Atlanta Journal-Constitution writer Bo Emerson (William’s son) wrote on Facebook on Monday: “Driven by his conviction that people need music and lyrics and poetry and drama to survive and that amateurs can create beautiful theater, he made the world a better place.”

After earning a master’s degree at Emory University in 1981, he moved with Emily to Carrollton, where he taught at West Georgia until 1991. They moved back to Atlanta in 2011.

His poems were published by Peachtree Publishers, in collaboration with sons, as “The Family Secret,” and a selection of his magazine articles and columns were collected in “Bylines: Writings from the American South, 1963-1997.”

Since Emily’s death in November 2016, he has lived at Arbor Terrace of Decatur. Despite the onset of dementia, his children found inspiration in his company on outings, where he rhapsodized on the miracle of the everyday sights with the excitement of a fresh discovery. The isolation of the pandemic led to a physical decline. He died peacefully.

His surviving children are Joseph Bryan Cumming III of Nashville; Douglas O. Cumming (Elizabeth) of Lexington, Va.; Walter W. Cumming of Black Mountain, N.C. and Anne Cumming Preston (Clay) of Decatur. Also, grandchildren Anna (Cumming) Beckley (Gary), Alston Cumming (Julie), Helen Preston, Paul Preston, Daniel Cumming, William Cumming (Alyssa), and Sarah Rose Cumming.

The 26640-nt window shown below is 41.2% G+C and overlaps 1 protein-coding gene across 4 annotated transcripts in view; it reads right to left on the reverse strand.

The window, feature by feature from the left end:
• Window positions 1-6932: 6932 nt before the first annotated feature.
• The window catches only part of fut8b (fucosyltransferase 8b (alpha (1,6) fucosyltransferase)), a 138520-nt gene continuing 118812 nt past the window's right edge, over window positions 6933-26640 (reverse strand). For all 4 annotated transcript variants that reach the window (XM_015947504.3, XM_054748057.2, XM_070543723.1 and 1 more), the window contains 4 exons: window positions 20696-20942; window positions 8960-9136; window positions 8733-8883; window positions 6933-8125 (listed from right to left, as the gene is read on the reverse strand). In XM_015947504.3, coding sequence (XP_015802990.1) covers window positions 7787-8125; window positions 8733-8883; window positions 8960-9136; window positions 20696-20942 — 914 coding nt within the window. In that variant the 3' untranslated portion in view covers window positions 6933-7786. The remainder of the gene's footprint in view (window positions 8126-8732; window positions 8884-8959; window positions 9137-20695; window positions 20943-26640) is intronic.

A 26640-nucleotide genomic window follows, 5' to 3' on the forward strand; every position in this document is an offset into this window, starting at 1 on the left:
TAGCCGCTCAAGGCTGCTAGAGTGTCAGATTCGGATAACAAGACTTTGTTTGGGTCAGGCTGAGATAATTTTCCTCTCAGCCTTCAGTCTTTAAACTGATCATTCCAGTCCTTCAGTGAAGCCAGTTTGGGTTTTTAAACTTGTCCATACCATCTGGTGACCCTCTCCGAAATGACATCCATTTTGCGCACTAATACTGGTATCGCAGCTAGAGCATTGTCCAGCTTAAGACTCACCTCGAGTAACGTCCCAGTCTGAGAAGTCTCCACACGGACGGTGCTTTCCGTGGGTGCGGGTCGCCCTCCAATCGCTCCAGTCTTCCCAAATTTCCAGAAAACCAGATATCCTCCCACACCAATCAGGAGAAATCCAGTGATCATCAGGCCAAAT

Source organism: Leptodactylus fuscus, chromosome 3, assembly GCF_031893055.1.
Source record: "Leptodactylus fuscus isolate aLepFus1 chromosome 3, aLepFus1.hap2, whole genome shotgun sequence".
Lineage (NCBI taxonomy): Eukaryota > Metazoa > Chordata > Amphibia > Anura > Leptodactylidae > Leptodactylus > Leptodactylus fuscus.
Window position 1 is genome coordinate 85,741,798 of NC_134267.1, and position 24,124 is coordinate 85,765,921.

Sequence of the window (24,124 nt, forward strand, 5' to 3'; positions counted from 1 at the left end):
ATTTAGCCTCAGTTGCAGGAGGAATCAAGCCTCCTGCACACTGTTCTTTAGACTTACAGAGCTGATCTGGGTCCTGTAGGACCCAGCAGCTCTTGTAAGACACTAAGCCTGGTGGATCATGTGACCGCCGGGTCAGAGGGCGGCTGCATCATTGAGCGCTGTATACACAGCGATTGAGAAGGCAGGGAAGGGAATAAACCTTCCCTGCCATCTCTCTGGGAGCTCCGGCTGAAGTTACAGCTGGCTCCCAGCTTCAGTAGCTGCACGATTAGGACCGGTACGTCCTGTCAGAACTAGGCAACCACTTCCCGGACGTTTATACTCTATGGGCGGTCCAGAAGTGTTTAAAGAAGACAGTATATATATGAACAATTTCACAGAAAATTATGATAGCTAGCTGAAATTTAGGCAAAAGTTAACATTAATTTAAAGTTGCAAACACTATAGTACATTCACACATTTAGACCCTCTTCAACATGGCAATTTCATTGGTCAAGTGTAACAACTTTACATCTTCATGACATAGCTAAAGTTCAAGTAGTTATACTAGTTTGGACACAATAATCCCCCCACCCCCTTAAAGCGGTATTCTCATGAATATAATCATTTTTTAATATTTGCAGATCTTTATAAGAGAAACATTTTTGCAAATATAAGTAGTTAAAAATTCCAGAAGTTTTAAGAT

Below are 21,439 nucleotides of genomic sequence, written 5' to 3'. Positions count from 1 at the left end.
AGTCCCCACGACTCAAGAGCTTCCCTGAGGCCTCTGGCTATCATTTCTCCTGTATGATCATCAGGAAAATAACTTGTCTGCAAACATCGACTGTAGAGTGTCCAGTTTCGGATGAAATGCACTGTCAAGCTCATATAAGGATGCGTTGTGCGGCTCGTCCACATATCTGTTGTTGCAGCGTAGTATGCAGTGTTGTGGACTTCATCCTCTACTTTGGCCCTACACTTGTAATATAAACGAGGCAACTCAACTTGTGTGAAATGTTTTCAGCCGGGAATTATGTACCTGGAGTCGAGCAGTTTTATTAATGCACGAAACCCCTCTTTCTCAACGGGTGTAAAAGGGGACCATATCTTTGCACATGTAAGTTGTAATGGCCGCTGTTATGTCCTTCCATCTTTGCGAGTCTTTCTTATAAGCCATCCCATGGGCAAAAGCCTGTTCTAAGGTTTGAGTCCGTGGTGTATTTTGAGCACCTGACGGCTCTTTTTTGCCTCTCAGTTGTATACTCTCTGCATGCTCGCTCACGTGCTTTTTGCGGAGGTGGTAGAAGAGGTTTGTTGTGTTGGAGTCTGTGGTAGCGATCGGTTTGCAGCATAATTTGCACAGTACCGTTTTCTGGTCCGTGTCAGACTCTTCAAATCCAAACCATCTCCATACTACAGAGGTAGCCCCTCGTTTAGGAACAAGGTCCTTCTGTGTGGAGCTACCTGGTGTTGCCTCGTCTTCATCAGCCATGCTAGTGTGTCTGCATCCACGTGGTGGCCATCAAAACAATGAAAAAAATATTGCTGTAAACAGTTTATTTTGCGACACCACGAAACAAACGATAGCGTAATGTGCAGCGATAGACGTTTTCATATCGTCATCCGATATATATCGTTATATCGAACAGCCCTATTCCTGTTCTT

About Doug Cumming

journalism professor at W&L
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3 Responses to Daddy, farewell

  1. Your father lived an amazing life and left an incredible legacy. God bless your family ~ A Georgia Peach in NC.

  2. Colon, Aly says:

    What a wonderful tribute to your Dad. His talents and dedication to his profession and his family came across clearly and affectionately. You obviously inherited his journalistic talent. Just as an aside, I took a class when I was at Stanford from an Newsweek Associate Editor. He was on a one-year fellowship. During the class he told us stories about Newsweek and basically ran the class as if we were Newsweek reporters. I enjoyed the class immensely and helped appreciate the work Newsweek reporters and bureau chiefs did.

    Your father’s mentorship and journalistic skills obviously elevated Newsweek’s reputation and influence at time when such coverage became even more vital.

    Aly

  3. Doug Cumming says:

    Thanks, Aly. Yes, those were golden years, when Newsweek had reporters in bureaus all over the world. Daddy was a rarity among them, since he stayed in one bureau (Oz Elliott in NY had him pegged as a courtly Southern explainer), while others moved around. That meant he had mentored reporters who ended up in San Francisco, Detroit, Nairobi and D.C. I ran into journalists everywhere who spoke of him as an inspiration. “I know,” is all I could say.
    Newsweek in the 60s had almost no bylines — reporters would send “files” to New York, and these would usually be re-written by a brilliant writer named Pete Goldman. For my father to really stretch out, he freelanced from other magazines, like Esquire and Atlanta.